This is a big deal. AMD has beaten both Nvidia and Intel to the punch on process node shrinks.
    Moot point, given that it hasn't got tensor cores. Okay, I'm assuming it doesn't have tensor cores, but I'm pretty sure she'd have mentioned them if it did. So, even with the 35% performance boost, it still can't touch the training performance or efficiency of Nvidia's V100.

    BTW, the new instructions will help for inference, but not training.
    Reply
  • Gary_133
    AMD skipping 12nm and going straight to 7nm? That brings a tear to the eye in a very good way!!

    Nothing but praise the way Lisa Su is running the company placing technical improvements just as high as profits!
    Reply
  • InvalidError
    21035085 said:
    Moot point, given that it hasn't got tensor cores. Okay, I'm assuming it doesn't have tensor cores, but I'm pretty sure she'd have mentioned them if it did.
    A tensor core is only a fancy name for matrix multiply-add. AMD could probably tweak the shader architecture to achieve comparable performance without dedicating a large chunk of die area to fixed-function math, albeit at the expense of power efficiency when running tensor-intensive workloads.
    Reply
  • boju
    AMD have sailed their Chips over the narrow sea. The big war is coming who will prevail. Will it be the Advanced Mother of Dragons, the Nviannister's or the Intelwalker's. Winter is coming The night is dark and full of terrors, old man, but the fire burns them all away." "Look to your sins Lord Renly, the night is dark and full of terrors.
    Reply
  • bit_user
    21035180 said:
    21035085 said:
    Moot point, given that it hasn't got tensor cores. Okay, I'm assuming it doesn't have tensor cores, but I'm pretty sure she'd have mentioned them if it did.
    A tensor core is only a fancy name for matrix multiply-add. AMD could probably tweak the shader architecture to achieve comparable performance without dedicating a large chunk of die area to fixed-function math, albeit at the expense of power efficiency when running tensor-intensive workloads.
    Vega already had packed fp16 math, and (as I implied) I've already seen enough of the LLVM patches for the new instructions to know that they won't significantly change its fp16 throughput.

    So, the only way it gets more than the stated 35% performance boost @ training is by some fixed-function hardware that wasn't mentioned - a pretty big deal to gloss over, but it's possible they're keeping that bit under wraps. Otherwise, the V100 will still be over 3x as fast.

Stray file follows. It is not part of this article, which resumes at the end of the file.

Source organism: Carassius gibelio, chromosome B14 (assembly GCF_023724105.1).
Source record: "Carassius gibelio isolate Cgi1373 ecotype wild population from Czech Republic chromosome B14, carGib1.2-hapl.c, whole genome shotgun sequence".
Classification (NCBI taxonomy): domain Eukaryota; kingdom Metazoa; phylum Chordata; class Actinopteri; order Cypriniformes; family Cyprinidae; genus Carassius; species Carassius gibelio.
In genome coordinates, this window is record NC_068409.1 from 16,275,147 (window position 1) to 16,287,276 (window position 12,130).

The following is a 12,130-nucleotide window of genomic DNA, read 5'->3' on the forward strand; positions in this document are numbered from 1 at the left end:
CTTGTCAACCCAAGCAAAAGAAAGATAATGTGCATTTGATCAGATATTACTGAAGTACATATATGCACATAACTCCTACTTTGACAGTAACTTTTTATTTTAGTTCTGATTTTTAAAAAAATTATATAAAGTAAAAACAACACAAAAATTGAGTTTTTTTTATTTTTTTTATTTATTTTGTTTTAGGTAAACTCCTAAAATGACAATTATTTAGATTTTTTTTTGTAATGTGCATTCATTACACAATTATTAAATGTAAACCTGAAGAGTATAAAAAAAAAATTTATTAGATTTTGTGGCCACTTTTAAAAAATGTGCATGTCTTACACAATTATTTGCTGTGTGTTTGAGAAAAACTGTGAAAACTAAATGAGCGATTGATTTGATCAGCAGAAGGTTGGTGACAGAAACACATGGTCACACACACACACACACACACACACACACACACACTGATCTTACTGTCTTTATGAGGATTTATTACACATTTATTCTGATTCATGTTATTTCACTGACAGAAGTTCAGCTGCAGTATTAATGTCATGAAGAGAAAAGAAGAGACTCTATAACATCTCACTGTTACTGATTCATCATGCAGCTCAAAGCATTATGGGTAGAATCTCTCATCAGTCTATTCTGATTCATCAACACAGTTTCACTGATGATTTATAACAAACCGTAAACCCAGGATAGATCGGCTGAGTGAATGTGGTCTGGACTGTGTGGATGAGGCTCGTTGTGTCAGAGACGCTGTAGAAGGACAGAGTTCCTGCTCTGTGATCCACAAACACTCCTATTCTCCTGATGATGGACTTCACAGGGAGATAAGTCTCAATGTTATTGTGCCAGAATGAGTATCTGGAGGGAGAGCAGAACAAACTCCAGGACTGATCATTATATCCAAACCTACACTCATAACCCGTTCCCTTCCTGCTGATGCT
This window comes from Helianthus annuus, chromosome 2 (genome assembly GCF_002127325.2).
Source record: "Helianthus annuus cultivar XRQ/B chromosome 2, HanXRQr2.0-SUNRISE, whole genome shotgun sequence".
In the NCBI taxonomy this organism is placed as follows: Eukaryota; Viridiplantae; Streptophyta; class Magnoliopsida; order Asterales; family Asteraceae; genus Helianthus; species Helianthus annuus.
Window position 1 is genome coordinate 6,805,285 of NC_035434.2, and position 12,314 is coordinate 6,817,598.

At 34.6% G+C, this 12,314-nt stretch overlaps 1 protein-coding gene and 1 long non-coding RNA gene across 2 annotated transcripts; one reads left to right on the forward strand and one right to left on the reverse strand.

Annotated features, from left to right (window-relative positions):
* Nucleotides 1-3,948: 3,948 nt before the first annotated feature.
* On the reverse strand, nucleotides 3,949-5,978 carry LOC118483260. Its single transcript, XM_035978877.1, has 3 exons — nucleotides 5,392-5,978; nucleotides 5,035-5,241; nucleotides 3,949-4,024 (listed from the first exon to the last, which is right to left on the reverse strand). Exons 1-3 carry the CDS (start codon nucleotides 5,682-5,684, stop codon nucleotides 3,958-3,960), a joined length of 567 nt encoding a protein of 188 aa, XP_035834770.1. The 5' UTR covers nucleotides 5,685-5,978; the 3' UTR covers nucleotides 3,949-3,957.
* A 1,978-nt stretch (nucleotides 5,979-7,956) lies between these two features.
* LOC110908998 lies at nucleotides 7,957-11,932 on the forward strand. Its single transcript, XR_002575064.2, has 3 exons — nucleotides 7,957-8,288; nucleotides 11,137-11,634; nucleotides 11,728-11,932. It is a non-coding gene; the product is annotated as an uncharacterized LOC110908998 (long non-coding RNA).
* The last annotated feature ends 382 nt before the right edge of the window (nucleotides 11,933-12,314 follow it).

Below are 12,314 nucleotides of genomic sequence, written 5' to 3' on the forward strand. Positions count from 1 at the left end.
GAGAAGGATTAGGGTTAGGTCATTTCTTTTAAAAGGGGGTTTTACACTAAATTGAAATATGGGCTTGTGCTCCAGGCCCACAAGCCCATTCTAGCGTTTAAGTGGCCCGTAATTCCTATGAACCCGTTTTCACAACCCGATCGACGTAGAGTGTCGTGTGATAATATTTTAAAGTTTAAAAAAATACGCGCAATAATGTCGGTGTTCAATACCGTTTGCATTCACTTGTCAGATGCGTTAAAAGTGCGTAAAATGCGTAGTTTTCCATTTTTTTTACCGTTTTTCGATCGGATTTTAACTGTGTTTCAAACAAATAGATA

As for inference, their new 8-bit instructions net them a mere 67 TOPS, compared with V100's 110 TFLOPS. I doubt its efficiency improved enough to sustain 67 TOPS at a mere 150 W, which is nominally what they'd have to achieve to reach parity with V100's efficiency. Plus, lots of fixed function hardware is coming to market that targets inference (or already in use, such as Google's TPUv2).

    Interestingly, the new chip has packed 4-bit arithmetic, which we'll probably be hearing about. However, that's so coarse that you probably need to compensate for the quantization noise by adding significantly more nodes in the layers using it.
    Reply
  • Co BIY
    "The new process also affords a 2x reduction in power efficiency"

    I think that should be "2x increase in power efficiency"
    Reply
  • PaulAlcorn
    Good eye, fixed!
    Reply
  • Solandri
    21035041 said:
    This is a big deal. AMD has beaten both Nvidia and Intel to the punch on process node shrinks.
    I thought AMD sold off all their fabs? So wouldn't the fact that they're first to 7nm just mean they were willing to pay more to Global Foundries or TSMC or whoever so they could be first in line?
    Reply
  • bigpinkdragon286
    21035491 said:
    21035180 said:
    21035085 said:
    Moot point, given that it hasn't got tensor cores. Okay, I'm assuming it doesn't have tensor cores, but I'm pretty sure she'd have mentioned them if it did.
    A tensor core is only a fancy name for matrix multiply-add. AMD could probably tweak the shader architecture to achieve comparable performance without dedicating a large chunk of die area to fixed-function math, albeit at the expense of power efficiency when running tensor-intensive workloads.
    Vega already had packed fp16 math, and (as I implied) I've already seen enough of the LLVM patches for the new instructions to know that they won't significantly change its fp16 throughput.
    Right, so basically VEGA has no need for the special purpose cores as each of the standard cores already supports mixed precision. A benefit of the more general purpose cores AMD designed; less need for fixed function hardware.
    Reply